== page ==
Can you tell us about a project or accomplishment that you consider to be one of the most significant in your career?
Because I’m just getting started… when I think of an accomplishment it is, sticking and staying in this business. Being able to pivot, especially doing COVID, because I started the business right at the beginning of COVID. And it was like everyone else,“What do I do now?” How do I pivot? How do I change? How do I survive? And so, I’m gonna say surviving during COVID; in a business that you thought of, and you know it’s a great idea; you know this is going to change lives; and you know it’s going to help people in a different way. So, anybody who survives a business during COVID, whether startup or continuing, that’s a major accomplishment.
“The most rewarding thing about what I do is when I see somebody go, ‘I can be my own advocate, now!’”
What is the most rewarding thing about what you do?
The most rewarding thing about what I do is when I see somebody go, “I can be my own advocate, now!” I know how to speak up for myself, now. The right way. Being able to see that person say, “I understand now and I’m a part of this. And, I know what responsibilities I have and understand what responsibilities to hold others accountable for, and I can do this.” That’s rewarding!
Tell us about a personal or business discovery that you’ve made and how it affected where you are today.
A business discovery that I made was knowing in my heart that people needed this service, but then when I implemented the service, confirmation that people need this service. Because, you can talk about it all day, there’s really nobody, other than private duty advocates, it’s an emerging industry. So, you can talk about the advocates that are behind the scenes, the advocates that are in the hospital, the advocates that work for surgical centers, the advocates that work for insurance companies. But this, right here? It’s amazing!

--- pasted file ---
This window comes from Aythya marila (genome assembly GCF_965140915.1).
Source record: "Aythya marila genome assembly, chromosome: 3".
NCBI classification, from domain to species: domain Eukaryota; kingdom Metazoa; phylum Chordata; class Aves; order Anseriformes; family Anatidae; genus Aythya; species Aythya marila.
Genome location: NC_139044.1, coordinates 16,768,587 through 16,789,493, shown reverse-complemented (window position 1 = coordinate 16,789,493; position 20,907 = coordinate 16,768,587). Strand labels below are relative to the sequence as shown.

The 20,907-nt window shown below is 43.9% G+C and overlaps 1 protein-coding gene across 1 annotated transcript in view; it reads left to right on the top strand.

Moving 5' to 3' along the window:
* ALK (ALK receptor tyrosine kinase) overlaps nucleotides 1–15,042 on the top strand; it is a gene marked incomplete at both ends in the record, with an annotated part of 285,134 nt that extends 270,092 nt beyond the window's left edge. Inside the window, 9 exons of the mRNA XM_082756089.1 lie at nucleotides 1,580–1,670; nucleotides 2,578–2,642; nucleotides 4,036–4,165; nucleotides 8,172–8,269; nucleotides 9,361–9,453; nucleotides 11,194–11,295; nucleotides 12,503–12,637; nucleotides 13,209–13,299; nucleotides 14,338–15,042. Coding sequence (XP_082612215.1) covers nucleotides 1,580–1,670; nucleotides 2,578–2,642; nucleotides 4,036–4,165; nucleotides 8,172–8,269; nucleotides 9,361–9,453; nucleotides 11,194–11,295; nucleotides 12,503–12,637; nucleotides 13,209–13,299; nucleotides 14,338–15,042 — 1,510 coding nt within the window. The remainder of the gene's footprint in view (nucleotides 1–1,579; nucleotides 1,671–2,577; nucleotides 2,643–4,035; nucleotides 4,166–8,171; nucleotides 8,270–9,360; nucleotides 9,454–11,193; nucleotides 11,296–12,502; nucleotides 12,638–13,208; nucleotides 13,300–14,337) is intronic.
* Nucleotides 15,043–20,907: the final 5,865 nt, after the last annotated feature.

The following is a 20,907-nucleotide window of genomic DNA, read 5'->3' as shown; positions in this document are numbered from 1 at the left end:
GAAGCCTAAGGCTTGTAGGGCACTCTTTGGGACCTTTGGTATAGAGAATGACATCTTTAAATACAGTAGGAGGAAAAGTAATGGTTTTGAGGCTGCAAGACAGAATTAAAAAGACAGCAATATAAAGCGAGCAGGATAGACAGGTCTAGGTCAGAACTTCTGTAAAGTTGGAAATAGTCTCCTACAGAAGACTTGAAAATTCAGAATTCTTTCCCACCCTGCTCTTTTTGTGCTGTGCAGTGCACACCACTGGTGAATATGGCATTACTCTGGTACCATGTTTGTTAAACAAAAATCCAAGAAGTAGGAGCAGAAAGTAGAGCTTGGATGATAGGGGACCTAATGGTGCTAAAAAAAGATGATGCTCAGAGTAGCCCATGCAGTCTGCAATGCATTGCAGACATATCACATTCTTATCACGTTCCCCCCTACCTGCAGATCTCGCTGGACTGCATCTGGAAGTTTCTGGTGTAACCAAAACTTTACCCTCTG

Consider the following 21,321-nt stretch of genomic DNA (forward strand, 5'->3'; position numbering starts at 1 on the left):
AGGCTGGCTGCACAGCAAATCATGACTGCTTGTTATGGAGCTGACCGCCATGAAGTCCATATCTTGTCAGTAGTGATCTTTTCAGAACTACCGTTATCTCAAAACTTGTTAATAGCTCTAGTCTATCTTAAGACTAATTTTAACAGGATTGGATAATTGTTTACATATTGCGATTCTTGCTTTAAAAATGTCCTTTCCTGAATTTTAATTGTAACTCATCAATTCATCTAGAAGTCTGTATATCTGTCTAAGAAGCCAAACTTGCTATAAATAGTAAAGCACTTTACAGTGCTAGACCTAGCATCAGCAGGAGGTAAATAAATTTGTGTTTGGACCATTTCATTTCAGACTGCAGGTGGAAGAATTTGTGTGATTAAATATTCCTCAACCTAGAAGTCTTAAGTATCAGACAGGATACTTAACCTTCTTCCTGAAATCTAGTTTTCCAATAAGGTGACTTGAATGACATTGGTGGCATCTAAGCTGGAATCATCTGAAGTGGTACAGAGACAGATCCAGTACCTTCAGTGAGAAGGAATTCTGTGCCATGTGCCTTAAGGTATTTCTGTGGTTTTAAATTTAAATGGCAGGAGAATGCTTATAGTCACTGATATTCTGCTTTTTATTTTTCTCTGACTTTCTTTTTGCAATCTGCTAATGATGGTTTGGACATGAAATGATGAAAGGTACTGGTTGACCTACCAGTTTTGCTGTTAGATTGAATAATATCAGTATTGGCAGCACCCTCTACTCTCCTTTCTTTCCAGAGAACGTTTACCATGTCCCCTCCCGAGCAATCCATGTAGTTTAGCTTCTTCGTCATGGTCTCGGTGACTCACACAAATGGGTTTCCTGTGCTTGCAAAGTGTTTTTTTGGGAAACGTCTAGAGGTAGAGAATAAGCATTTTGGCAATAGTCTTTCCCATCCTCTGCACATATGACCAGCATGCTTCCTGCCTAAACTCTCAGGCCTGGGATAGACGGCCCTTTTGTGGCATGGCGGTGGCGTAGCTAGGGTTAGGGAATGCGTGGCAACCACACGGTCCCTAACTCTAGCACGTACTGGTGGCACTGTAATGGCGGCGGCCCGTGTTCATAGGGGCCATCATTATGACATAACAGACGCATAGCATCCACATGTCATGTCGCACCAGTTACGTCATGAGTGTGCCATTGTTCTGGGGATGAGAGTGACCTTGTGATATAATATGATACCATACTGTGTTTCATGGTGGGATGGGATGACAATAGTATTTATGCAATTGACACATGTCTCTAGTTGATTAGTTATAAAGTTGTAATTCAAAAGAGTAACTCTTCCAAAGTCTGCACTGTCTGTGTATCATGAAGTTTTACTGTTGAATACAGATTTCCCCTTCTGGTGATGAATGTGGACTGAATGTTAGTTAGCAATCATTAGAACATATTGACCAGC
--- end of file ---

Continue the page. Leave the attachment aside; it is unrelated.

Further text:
Nominated by Sir Dion Magee
“Ms. Kindred is amazing! She is truly a pillar of leadership, support, and 1st responder helping others manage through their medical journey. She loves educating individuals and families with the right information to make the right choices for themselves… Her business helped me to assist my very ill Mom during her medical issues and final journey to heaven…[S]he is deserving of such an honor and is a wonderful woman of leadership excellence.”
Why Deidra Kindred is On this List
“Deidra has such a passion for helping through what is often the most difficult time of their lives — when a loved one is in the hospital and they aren’t sure what their choices are. I love that someone is addressing this very real need for patients and families to help them feel in control of their medical decisions!”
See More 2022 Inspiring Women